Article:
It is a most spectacular and scary site, consisting of some 40 rooms clinging to the hillside, precariously supported by long poles, each room joined the other by a narrow passageways. I found it very scary indeed – I am not as young as I once was, but I was pulled through somehow by my fellow travellers.

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A close-up of the hanging Temple showing the poles on which precariously it is supported.

It lies in the shade of Heng Shan, which is one of the five holy mountains of China and it is unique in housing all three of the main religions of China, the Confucians, the Daoists and the Buddhists – can you imagine Christianity sharing a monastery with two other religions? It consists of three parts, a Temple and a South Building and a North building. It was originally conceived in AD 491 but it has been rebuilt many times since. It once stood above the river which has now mostly vanished thanks to the huge dam which lies just round the corner.

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Inside the Hanging Temple with the crowds waiting to get in

When I visited it was very crowded – and I was glad to get down!











 Longmen grottoes

However, Datong and the Yungang caves are rather far north, on the border between of the Chinese heartlands and the barbarian Mongols, and so in AD 493 the capital was moved 1,000 miles south-east to Luoyang.

The Longmen grottoes seen from the river. We  glided down the river on an electric boat which was eerily silent but very majestic!

And here, they built a very similar monument to the Yungang Grottoes, at the Longmen Grottoes, and here, over the next couple of centuries buddhas of all sizes were carved into the side of a hill, which offer the whole range of styles from the starkness of the Wei down the exuberance of the later Tang sculptures.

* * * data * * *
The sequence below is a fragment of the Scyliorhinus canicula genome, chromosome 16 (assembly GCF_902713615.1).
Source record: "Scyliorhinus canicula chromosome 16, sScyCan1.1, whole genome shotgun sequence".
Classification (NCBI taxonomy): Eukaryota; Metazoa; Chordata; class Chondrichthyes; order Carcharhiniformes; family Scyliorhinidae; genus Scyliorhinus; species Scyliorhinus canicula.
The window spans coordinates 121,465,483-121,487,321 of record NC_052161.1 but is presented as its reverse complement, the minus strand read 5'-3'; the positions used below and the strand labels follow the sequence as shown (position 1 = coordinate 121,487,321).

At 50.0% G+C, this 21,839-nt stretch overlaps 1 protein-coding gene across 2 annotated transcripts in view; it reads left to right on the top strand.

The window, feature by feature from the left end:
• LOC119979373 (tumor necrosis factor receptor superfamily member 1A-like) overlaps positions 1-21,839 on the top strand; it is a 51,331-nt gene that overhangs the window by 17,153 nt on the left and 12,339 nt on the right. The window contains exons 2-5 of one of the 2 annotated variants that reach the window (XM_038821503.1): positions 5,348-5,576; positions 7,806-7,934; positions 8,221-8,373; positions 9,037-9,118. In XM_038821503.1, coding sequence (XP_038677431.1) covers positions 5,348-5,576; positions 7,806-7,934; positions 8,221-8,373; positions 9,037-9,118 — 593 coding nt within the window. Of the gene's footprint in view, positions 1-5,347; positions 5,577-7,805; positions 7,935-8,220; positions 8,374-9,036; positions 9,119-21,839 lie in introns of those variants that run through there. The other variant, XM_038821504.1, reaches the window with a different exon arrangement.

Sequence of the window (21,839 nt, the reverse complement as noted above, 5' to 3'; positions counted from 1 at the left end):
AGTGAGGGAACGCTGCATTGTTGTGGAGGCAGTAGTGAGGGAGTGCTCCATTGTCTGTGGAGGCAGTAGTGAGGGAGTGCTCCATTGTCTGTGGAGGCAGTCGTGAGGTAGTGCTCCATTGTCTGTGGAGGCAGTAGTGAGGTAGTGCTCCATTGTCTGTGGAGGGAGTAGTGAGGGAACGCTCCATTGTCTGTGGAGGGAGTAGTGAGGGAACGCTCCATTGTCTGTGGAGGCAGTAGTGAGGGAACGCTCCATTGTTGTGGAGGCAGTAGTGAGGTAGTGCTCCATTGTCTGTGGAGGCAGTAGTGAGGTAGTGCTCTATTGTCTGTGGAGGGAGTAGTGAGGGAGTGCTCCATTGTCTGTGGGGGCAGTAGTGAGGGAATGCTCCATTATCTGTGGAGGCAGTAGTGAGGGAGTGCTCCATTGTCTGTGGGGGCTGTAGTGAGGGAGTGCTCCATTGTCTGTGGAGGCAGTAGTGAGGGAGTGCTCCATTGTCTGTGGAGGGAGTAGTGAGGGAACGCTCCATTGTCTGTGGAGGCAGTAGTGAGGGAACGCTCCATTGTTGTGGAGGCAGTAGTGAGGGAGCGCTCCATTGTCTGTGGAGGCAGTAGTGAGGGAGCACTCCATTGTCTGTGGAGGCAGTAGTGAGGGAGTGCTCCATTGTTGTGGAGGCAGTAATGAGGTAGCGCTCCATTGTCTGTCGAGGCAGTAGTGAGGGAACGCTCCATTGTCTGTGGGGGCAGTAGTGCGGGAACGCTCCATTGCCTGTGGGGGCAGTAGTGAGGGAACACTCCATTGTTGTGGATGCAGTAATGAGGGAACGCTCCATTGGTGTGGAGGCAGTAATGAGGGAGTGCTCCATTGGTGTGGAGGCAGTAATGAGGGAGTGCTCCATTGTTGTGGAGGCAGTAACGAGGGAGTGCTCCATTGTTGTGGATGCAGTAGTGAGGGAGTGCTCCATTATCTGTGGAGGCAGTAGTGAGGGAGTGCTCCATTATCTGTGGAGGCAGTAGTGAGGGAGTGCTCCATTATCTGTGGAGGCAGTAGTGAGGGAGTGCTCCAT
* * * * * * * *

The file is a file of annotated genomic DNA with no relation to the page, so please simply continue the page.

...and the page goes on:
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The Longmen grottoes show a range of artistic styles. This is one of the earliest Buddhas, in the Pinyang cave, a good example of the early austere style, carved between AD 500 and 523.  It is the supreme example of the archaic  image

Two caves in particular display the difference between the two styles. The first is a group of three caves known as the Pinyang caves, which, according to a later inscription were built by the Emperor Xuan Wun using 800,000 workers and built between AD 500 and 523. At the centre is a smiling Buddha ‘the supreme example of the archaic Buddha image’ (Pelican History of Art) with an almost rectangular face and an archaic half smile. His overlarge hands give the characteristic mudras (i.e. gestures) of the Abhaya mudra with the hand facing up representing benevolence, while the left hand points downward in the vastrada mudra, meaning compassion, or salvation from greed.


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This statue was carved nearly 150 years later between 672 to 673 . The face is rounder and it is altogether more sensuous.


Further along is the largest Buddha of all in the Fengxian cave. This was carved between 672-673 and is thus a century and a half later, and by this time fresh spiritual impulses had been brought to China from India and this is a representation of what had now become the supreme Buddha, the Vairocana Buddha, who was the epitome of the wisdom of emptiness – whatever that means. This was all paid for by the Empress Wu Zeitian, who according to the Blue Guide took an amorous interest in monks and paid for the work with 2000 strings of cash from her cosmetic budget – Chinese money had holes at the centre and was strung together to form large strings. The Buddha is 17 m high and the head is full and round –different from the earlier squareness. But note the rings of flesh round the neck – you can date Buddhas by their necks – the early ones are austere, almost scrawny, the later ones are fat and fleshy. But there are sensuous lips: it has been suggested that it may have been a portrait of the empress and has been called the ‘Chinese Mona Lisa’.

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The difference between the earlier and later styles is best seen in these two Guardian figures that accompany the large Buddha. They are  very typical of the art of the Tang Dynasty – lively and fluid.

Even more interesting however are the guards to one side, which are masterpieces of Tang sculpture. Here the static images of the Wei dynasty are replaced by lively naturalistic poses: one has one hand on his hip, his foot stamping on a devil and the other hand holding a miniature pagoda. The Longman cave shows the whole evolution from the austere Wei to the animated Tang.


On to:  Shaolin – monastery and temples


18th January 2015